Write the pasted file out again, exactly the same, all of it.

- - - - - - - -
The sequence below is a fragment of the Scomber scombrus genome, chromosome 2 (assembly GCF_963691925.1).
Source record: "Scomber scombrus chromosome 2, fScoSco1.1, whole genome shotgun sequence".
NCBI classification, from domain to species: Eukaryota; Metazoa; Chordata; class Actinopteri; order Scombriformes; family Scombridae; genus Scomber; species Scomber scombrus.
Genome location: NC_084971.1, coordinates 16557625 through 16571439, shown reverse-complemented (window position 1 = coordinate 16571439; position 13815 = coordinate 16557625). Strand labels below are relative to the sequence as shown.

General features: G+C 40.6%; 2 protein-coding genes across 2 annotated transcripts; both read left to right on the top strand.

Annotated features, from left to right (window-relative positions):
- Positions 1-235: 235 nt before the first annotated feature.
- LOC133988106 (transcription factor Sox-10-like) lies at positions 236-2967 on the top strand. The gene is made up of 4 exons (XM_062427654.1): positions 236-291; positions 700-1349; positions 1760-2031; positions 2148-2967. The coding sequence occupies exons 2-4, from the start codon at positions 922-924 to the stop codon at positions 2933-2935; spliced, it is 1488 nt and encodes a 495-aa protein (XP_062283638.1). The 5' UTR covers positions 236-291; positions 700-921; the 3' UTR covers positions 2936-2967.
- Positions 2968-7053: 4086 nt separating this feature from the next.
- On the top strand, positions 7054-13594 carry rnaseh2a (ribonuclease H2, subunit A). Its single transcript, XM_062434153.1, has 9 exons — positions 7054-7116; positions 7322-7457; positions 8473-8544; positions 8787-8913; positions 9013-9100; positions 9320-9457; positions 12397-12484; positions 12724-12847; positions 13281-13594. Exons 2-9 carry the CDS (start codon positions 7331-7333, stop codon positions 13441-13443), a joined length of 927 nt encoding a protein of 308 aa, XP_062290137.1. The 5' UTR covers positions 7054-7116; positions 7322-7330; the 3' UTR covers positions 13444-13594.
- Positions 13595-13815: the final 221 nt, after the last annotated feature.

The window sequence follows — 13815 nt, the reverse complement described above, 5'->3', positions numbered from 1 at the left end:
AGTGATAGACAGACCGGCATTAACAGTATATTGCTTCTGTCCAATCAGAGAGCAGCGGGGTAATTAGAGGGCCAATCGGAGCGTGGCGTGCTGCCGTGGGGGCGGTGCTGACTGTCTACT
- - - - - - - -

The sequence below is a fragment of the Scomber scombrus genome, chromosome 2 (assembly GCF_963691925.1).
Source record: "Scomber scombrus chromosome 2, fScoSco1.1, whole genome shotgun sequence".
NCBI classification, from domain to species: Eukaryota; Metazoa; Chordata; class Actinopteri; order Scombriformes; family Scombridae; genus Scomber; species Scomber scombrus.
Genome location: NC_084971.1, coordinates 16557625 through 16571439, shown reverse-complemented (window position 1 = coordinate 16571439; position 13815 = coordinate 16557625). Strand labels below are relative to the sequence as shown.

General features: G+C 40.6%; 2 protein-coding genes across 2 annotated transcripts; both read left to right on the top strand.

Annotated features, from left to right (window-relative positions):
- Positions 1-235: 235 nt before the first annotated feature.
- LOC133988106 (transcription factor Sox-10-like) lies at positions 236-2967 on the top strand. The gene is made up of 4 exons (XM_062427654.1): positions 236-291; positions 700-1349; positions 1760-2031; positions 2148-2967. The coding sequence occupies exons 2-4, from the start codon at positions 922-924 to the stop codon at positions 2933-2935; spliced, it is 1488 nt and encodes a 495-aa protein (XP_062283638.1). The 5' UTR covers positions 236-291; positions 700-921; the 3' UTR covers positions 2936-2967.
- Positions 2968-7053: 4086 nt separating this feature from the next.
- On the top strand, positions 7054-13594 carry rnaseh2a (ribonuclease H2, subunit A). Its single transcript, XM_062434153.1, has 9 exons — positions 7054-7116; positions 7322-7457; positions 8473-8544; positions 8787-8913; positions 9013-9100; positions 9320-9457; positions 12397-12484; positions 12724-12847; positions 13281-13594. Exons 2-9 carry the CDS (start codon positions 7331-7333, stop codon positions 13441-13443), a joined length of 927 nt encoding a protein of 308 aa, XP_062290137.1. The 5' UTR covers positions 7054-7116; positions 7322-7330; the 3' UTR covers positions 13444-13594.
- Positions 13595-13815: the final 221 nt, after the last annotated feature.

The window sequence follows — 13815 nt, the reverse complement described above, 5'->3', positions numbered from 1 at the left end:
AGTGATAGACAGACCGGCATTAACAGTATATTGCTTCTGTCCAATCAGAGAGCAGCGGGGTAATTAGAGGGCCAATCGGAGCGTGGCGTGCTGCCGTGGGGGCGGTGCTGACTGTCTACT